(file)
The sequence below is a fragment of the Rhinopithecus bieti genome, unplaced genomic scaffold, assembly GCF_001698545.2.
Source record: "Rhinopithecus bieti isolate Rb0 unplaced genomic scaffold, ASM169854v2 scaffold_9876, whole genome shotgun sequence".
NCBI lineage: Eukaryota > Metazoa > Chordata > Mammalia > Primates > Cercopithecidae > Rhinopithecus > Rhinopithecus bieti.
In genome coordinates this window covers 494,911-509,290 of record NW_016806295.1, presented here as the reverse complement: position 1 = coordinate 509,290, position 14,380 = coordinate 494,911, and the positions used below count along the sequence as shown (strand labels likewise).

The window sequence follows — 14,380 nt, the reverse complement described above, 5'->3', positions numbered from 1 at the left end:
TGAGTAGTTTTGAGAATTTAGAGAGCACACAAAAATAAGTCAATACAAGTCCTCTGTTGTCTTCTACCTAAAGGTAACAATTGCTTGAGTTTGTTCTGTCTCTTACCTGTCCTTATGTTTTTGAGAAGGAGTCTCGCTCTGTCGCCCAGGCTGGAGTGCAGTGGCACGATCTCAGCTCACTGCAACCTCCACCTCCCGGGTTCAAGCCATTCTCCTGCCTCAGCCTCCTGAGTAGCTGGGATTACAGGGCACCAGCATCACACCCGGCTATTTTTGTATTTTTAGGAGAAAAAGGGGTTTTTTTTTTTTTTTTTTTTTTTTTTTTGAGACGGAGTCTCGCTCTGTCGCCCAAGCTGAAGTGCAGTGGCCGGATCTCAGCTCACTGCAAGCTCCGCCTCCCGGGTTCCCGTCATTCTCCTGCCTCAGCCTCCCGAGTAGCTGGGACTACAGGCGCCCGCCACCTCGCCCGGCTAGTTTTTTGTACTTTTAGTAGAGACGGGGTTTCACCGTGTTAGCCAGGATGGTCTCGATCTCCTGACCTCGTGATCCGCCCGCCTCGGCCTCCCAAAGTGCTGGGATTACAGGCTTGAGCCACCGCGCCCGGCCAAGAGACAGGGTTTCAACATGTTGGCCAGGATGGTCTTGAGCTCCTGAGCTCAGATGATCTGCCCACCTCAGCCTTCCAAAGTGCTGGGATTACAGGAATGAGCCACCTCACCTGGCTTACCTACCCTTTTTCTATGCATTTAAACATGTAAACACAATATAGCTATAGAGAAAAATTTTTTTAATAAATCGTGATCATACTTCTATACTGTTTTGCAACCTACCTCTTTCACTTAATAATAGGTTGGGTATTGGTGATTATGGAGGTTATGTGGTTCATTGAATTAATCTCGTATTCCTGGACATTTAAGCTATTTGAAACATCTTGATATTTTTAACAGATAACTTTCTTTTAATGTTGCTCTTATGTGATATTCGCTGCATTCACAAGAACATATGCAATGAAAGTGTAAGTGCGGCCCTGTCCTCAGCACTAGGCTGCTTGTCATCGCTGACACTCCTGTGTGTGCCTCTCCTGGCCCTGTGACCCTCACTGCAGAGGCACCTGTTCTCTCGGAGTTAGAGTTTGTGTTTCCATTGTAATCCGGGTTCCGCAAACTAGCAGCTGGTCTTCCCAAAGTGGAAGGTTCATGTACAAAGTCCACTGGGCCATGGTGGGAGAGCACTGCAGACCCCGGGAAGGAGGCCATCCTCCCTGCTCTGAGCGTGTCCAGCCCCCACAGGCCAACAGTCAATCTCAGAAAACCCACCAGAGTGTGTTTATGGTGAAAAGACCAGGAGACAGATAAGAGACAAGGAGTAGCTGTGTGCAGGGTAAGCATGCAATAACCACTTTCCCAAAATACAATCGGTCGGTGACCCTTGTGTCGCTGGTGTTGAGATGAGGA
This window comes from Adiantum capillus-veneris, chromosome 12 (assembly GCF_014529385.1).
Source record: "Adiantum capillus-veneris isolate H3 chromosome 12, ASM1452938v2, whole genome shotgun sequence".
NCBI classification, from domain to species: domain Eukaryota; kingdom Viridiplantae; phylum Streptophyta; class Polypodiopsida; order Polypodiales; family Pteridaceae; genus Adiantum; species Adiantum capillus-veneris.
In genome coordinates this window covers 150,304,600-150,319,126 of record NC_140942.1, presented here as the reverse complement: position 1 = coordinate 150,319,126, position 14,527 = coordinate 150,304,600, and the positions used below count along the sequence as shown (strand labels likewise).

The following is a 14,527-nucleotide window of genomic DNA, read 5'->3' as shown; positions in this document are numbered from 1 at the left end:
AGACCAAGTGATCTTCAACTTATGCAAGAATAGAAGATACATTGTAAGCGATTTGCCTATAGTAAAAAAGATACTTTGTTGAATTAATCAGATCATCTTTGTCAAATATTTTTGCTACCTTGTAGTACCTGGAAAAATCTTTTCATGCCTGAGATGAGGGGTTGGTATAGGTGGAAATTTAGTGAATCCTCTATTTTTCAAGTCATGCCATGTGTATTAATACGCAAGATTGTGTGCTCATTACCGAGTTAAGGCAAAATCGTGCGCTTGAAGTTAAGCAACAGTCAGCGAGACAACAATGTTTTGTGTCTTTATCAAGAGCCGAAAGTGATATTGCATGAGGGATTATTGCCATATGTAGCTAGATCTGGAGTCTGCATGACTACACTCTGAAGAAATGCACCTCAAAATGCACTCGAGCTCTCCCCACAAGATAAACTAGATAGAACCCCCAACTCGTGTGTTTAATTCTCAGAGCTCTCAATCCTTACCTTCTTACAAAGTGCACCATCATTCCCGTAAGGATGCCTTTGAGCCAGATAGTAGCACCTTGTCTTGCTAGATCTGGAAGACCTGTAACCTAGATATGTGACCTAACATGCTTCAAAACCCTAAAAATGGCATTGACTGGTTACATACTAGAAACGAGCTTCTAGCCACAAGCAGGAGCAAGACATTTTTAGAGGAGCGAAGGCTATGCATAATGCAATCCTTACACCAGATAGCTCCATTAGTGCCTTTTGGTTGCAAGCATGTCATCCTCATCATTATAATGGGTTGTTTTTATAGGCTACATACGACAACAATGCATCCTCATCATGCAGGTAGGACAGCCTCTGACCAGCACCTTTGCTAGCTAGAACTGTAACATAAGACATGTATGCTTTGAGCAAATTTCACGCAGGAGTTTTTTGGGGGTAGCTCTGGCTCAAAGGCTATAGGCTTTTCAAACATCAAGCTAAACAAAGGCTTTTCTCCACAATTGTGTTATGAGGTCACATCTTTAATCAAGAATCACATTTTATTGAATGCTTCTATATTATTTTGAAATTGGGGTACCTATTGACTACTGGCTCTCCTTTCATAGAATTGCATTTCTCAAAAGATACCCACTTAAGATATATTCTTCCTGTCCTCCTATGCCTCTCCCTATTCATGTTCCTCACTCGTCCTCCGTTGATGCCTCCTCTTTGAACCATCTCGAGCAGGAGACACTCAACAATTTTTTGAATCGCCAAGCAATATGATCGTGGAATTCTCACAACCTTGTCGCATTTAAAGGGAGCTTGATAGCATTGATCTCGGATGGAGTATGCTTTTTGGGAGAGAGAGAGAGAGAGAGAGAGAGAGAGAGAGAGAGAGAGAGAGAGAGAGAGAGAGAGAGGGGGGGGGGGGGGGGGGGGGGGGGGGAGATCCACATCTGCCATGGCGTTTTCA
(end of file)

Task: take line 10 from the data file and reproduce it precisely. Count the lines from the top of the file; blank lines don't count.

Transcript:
In genome coordinates this window covers 150,304,600-150,319,126 of record NC_140942.1, presented here as the reverse complement: position 1 = coordinate 150,319,126, position 14,527 = coordinate 150,304,600, and the positions used below count along the sequence as shown (strand labels likewise).